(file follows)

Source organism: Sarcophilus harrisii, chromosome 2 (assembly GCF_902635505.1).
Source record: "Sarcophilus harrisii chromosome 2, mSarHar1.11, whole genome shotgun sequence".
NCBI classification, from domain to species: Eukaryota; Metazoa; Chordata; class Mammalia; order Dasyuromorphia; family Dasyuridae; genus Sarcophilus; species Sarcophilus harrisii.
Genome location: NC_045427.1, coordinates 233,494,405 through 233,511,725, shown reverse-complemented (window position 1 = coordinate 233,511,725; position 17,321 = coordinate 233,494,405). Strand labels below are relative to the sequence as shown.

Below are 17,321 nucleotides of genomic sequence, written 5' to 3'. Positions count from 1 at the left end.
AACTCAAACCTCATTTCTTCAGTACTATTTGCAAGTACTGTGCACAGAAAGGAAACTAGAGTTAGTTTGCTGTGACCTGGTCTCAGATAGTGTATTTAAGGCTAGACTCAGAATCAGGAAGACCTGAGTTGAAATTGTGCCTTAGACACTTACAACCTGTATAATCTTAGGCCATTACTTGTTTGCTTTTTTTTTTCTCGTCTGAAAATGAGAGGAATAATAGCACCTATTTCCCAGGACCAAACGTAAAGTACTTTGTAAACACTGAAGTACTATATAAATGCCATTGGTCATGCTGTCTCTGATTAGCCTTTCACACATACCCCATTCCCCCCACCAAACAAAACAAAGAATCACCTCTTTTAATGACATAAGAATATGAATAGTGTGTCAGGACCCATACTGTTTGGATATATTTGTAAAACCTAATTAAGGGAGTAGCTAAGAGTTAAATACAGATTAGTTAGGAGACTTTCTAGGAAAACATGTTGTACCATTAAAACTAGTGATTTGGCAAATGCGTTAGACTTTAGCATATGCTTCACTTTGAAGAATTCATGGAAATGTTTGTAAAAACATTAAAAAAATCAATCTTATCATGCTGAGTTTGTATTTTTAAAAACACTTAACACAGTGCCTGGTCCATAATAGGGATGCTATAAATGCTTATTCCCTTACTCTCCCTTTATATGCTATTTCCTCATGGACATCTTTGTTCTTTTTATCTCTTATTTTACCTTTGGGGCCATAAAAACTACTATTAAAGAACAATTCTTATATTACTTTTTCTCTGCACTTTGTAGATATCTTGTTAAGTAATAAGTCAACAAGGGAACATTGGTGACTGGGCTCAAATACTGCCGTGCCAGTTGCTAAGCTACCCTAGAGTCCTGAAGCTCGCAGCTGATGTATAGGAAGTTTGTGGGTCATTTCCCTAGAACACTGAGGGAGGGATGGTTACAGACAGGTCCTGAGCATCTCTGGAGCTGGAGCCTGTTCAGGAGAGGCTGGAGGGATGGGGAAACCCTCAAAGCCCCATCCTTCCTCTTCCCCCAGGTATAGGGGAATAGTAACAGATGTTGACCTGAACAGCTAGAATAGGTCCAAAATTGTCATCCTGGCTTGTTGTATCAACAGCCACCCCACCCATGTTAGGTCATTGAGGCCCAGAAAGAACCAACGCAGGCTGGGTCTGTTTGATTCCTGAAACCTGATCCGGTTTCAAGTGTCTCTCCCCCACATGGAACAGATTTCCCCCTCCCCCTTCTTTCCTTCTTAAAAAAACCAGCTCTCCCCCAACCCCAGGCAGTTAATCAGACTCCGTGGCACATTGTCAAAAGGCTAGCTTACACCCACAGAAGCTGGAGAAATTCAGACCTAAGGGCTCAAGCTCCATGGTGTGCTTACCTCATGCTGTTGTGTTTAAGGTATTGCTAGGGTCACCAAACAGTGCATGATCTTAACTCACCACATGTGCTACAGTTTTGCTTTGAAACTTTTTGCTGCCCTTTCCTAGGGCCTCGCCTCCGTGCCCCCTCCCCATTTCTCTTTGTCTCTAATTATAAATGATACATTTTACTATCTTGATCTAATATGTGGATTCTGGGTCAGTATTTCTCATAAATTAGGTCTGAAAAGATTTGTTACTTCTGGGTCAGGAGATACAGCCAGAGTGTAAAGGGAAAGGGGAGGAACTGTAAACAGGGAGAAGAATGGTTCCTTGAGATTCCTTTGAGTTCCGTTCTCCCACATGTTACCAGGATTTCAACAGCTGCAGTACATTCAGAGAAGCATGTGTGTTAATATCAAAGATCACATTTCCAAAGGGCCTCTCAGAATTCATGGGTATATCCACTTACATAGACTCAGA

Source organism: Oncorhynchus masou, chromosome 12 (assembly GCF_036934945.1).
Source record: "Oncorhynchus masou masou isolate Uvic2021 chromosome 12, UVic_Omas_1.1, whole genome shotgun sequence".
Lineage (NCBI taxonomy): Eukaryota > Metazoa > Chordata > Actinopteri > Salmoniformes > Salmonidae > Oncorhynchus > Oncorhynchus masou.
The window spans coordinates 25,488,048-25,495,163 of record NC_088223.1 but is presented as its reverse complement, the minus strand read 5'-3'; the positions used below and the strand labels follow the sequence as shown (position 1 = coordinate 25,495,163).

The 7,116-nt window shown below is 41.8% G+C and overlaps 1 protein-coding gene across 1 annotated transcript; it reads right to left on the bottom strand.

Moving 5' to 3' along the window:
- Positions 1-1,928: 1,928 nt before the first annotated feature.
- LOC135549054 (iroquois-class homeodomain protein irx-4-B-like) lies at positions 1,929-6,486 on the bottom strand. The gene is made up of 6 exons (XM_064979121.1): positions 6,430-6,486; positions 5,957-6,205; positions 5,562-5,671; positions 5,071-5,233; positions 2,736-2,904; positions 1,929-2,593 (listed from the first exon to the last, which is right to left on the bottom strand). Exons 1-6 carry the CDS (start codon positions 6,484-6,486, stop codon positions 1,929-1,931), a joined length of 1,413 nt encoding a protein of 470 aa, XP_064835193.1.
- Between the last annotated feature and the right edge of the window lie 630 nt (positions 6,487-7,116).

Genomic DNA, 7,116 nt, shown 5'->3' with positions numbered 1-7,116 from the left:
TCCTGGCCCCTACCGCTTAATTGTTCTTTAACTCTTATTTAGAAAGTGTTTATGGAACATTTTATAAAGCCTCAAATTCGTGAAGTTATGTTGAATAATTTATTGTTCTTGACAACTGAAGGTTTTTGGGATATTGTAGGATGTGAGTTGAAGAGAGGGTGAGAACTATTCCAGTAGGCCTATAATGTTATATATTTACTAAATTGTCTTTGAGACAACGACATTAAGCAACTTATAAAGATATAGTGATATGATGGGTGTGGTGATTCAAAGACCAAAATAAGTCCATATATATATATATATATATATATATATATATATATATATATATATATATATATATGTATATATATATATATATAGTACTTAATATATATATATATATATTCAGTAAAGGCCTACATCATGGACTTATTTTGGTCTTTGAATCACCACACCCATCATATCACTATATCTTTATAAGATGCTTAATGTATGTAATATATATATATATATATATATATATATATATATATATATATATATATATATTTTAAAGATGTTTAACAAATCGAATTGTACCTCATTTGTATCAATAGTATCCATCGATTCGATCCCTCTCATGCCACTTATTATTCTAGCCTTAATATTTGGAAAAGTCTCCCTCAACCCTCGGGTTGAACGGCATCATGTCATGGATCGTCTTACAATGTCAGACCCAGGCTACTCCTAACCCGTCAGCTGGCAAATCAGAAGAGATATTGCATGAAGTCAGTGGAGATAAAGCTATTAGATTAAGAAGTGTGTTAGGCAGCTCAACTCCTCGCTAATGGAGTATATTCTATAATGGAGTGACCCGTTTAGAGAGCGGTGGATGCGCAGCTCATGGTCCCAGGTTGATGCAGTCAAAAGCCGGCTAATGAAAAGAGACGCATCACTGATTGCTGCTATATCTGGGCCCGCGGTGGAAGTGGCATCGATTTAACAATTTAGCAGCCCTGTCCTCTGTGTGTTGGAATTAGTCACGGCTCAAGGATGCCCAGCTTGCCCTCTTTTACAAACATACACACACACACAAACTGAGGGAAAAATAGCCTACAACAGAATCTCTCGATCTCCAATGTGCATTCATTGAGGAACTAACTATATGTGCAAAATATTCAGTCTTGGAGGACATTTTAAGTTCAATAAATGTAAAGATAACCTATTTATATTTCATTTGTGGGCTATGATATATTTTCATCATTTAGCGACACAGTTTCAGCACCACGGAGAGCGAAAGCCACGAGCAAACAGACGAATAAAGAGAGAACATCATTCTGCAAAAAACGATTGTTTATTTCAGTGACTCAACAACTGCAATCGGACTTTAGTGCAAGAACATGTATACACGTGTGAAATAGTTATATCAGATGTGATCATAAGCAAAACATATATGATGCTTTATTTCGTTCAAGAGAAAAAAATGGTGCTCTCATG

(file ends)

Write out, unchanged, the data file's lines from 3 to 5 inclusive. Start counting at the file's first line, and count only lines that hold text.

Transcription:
NCBI classification, from domain to species: Eukaryota; Metazoa; Chordata; class Mammalia; order Dasyuromorphia; family Dasyuridae; genus Sarcophilus; species Sarcophilus harrisii.
Genome location: NC_045427.1, coordinates 233,494,405 through 233,511,725, shown reverse-complemented (window position 1 = coordinate 233,511,725; position 17,321 = coordinate 233,494,405). Strand labels below are relative to the sequence as shown.

Below are 17,321 nucleotides of genomic sequence, written 5' to 3'. Positions count from 1 at the left end.